Loyola University Chicago

Department of History

Early America

Theodore Karamanski

Title/s:  Professor
Public History Graduate Director; on leave, Fall 2023

Office #:  Crown Center 517

Phone: 773.508.2684 Fax: 773.508.2153

Email: tkarama@luc.edu

CV Link: Karamanski CV


Theodore Karamanski (Loyola University Chicago, Ph.D., 1979; B.A., 1975) is a Professor of History and Public History Director at Loyola University Chicago where he teaches courses in American Indian history, the Civil War, and public history. Karamanski has been a leading and national voice in the promotion of American and public history for more than three decades.  He was the founder and later director of Loyola’s Public History Program (1981-1990, 2006-current), the first such program in the Midwest and later the first to offer the Ph.D. in public history. A founding director of the National Council on Public History (NCPH), Karamanski was later elected president of the body for the 1989-1990 term, and named Graduate Faculty Member of the Year at Loyola (1993-94) and Faculty Member of the Year at Loyola (2001-2002). He has also been honored by the Midwest History Association with the Frederick Jackson Turner Award for lifetime contributions to the field and the American Historical Association with the Herbert Feis Award for distinguished contributions to public history.

Karamanski has been a prolific author in the fields of American Indian, Great Lakes, Civil War, and nineteenth-century American history.  He has written and edited numerous books, including: Civil War Chicago: Eyewitness to History with Eileen M. McMahon (Ohio University Press, 2014), which was chosen as the best book on Illinois history for 2015 by the Illinois State Historical Society; Blackbird's Song: Andrew J. Blackbird and the Odawa People (Michigan State University Press, 2012); Fur Trade and Exploration: The Opening of the Far Northwest, 1821-1852 (University of Oklahoma Press, 1983), which was selected by Choice as one of the best academic books of 1983; Deep Woods Frontier: The History of Logging in Northern Michigan (Wayne State University Press, 1989); Rally ‘Round the Flag: Chicago and the Civil War (Nelson Hall, 1991), which was winner the Illinois State Historical Society's “Special Achievement Award" (1992); Ethics and Public History: An Anthology (Robert Krieger, 1992); Schooner Passage: Sailing Ships and the Lake Michigan Frontier (Wayne State University Press, 2001); Maritime Chicago (Arcadia Press, 2001) with Eileen M. McMahon, North Woods River: The St. Croix Valley in Upper Midwest History (University of Wisconsin Press, 2009) and with Patricia Mooney-Melvin City of Public Memory: Public Memory and Public Space in Chicago.  He has written more than 30 articles in a variety of journals including, Science, The Public Historian, Chronicle of Michigan History, Chicago History, Journal of Polar Studies, and Alaska Journal. Karamanski has also been interviewed by numerous public media outlets, including BBC, National Geographic, History Channel, Travel Channel, and WBEZ Chicago's Curious City, on which he spoke about Chicagoans support for the Civil War.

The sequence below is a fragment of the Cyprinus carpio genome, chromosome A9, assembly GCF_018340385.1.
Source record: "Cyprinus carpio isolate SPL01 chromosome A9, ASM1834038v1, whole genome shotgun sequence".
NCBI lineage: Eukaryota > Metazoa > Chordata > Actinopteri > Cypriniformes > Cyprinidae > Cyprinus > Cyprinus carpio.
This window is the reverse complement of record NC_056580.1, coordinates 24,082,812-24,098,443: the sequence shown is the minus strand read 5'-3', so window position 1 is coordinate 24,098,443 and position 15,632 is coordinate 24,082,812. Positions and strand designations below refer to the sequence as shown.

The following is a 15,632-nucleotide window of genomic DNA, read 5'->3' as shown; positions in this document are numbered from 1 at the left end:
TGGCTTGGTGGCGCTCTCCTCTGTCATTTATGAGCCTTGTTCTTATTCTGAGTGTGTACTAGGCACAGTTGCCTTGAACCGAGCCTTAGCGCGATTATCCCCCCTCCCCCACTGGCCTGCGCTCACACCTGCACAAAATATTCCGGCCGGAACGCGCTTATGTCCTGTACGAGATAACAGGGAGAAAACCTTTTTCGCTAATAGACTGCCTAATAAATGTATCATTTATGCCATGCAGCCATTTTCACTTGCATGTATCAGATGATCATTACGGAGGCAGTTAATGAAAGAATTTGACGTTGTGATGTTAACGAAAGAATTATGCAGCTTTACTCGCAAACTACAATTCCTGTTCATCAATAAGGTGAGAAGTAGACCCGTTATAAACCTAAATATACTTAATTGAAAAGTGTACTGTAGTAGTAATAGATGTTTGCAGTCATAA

Karamanski has enjoyed an equally prolific career as a public historian, serving as Historic Preservation/Historical Archaeology Specialist at Fischer-Stein Associates of Carbondale, Ill. (1978-1980); Historical Consultant for the United States Forest Service at various national forests, including Hiawatha National Forest (1981-83), Ottawa National Forest (1983-84), and McCormick Experimental Forest (1984-85); ethnohistorian for Historic Resources Associates, Missoula, MT, in United States v. State of Michigan (1998-2005); historian for the National Park Service at the Millwood Plantation Historic Archaeology Project (1981-83); National Register Historian at the Alaska Regional Office (1990);  historical consultant for the St. Croix National Scenic Riverway (1991-1993, 2000-2003), Pictured Rocks National Lakeshore (1994-1996), Sleeping Bear Dunes National Lakeshore (1999-2001, 2007-present), and Office of the Attorney General, Saginaw Chippewa v. Jennifer Granholm (2005-10), and most recently Montana v. Talon (2016-2022).  He has been a member of the Illinois Historic Sites Advisory Board of the Illinois Historic Preservation Agency (1988-91, 2005-2008, 2013-present), the Editorial Board of the Journal of the Illinois State Historical Society (2010 to present), and the Board of Directors for the Chicago Maritime Society (2009 to present).

Research Interests

Civil War, Vietnam War, History of the Midwest, Native Americans in Great Lakes Region, Public History.

Courses Taught

HIST 211: United States to 1865

HIST 298: History of Canada

HIST 376: History of the American Frontier Movement

HIST 376A: History of the American Indian

HIST 389: Vietnam War

HIST 450: 19th Century America

HIST 453: The Civil War & Reconstruction

HIST 481: Management of Historical Resources

Selected Publications

City of Public Memory: Public Memory and Public Space in Chicago with Patricia Mooney-Melvin, forthcoming

Mastering the Inland Seas: How Lighthouses, Navigational Aids, and Harbors Transformed the Great Lakes and America (University of Wisconsin Press, 2020)

Civil War Chicago: Eyewitness to History with Eileen M. McMahon (Ohio University Press, 2014)

Blackbird's Song: Andrew J. Blackbird and the Odawa People (Michigan State University Press, 2012)

North Woods River: The St. Croix River in Upper Midwest History (University of Wisconsin Press, 2009)

Rally 'Round the Flag: Chicago and the Civil War (Rowman & Littlefield Publishers, 2006)